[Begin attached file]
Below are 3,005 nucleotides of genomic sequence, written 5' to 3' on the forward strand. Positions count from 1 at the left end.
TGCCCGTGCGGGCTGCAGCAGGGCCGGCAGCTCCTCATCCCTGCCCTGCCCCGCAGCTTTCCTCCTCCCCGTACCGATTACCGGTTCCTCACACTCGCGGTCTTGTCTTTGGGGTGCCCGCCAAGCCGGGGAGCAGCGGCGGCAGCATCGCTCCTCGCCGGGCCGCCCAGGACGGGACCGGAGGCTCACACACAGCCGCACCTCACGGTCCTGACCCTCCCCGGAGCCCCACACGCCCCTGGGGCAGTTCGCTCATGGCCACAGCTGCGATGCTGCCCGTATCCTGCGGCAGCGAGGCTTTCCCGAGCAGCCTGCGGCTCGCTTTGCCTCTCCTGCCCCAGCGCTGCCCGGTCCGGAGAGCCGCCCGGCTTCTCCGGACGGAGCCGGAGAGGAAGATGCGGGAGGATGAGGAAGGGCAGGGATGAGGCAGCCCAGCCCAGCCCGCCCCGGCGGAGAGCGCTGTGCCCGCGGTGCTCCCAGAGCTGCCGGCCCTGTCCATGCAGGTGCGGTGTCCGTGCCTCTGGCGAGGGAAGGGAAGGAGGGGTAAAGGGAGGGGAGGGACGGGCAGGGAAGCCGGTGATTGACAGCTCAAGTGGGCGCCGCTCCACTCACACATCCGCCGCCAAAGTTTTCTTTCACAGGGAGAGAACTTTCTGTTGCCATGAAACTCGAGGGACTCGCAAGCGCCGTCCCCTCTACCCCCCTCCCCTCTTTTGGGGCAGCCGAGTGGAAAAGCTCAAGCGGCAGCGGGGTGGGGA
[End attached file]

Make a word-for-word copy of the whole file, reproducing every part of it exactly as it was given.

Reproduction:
Below are 3,005 nucleotides of genomic sequence, written 5' to 3' on the forward strand. Positions count from 1 at the left end.
TGCCCGTGCGGGCTGCAGCAGGGCCGGCAGCTCCTCATCCCTGCCCTGCCCCGCAGCTTTCCTCCTCCCCGTACCGATTACCGGTTCCTCACACTCGCGGTCTTGTCTTTGGGGTGCCCGCCAAGCCGGGGAGCAGCGGCGGCAGCATCGCTCCTCGCCGGGCCGCCCAGGACGGGACCGGAGGCTCACACACAGCCGCACCTCACGGTCCTGACCCTCCCCGGAGCCCCACACGCCCCTGGGGCAGTTCGCTCATGGCCACAGCTGCGATGCTGCCCGTATCCTGCGGCAGCGAGGCTTTCCCGAGCAGCCTGCGGCTCGCTTTGCCTCTCCTGCCCCAGCGCTGCCCGGTCCGGAGAGCCGCCCGGCTTCTCCGGACGGAGCCGGAGAGGAAGATGCGGGAGGATGAGGAAGGGCAGGGATGAGGCAGCCCAGCCCAGCCCGCCCCGGCGGAGAGCGCTGTGCCCGCGGTGCTCCCAGAGCTGCCGGCCCTGTCCATGCAGGTGCGGTGTCCGTGCCTCTGGCGAGGGAAGGGAAGGAGGGGTAAAGGGAGGGGAGGGACGGGCAGGGAAGCCGGTGATTGACAGCTCAAGTGGGCGCCGCTCCACTCACACATCCGCCGCCAAAGTTTTCTTTCACAGGGAGAGAACTTTCTGTTGCCATGAAACTCGAGGGACTCGCAAGCGCCGTCCCCTCTACCCCCCTCCCCTCTTTTGGGGCAGCCGAGTGGAAAAGCTCAAGCGGCAGCGGGGTGGGGA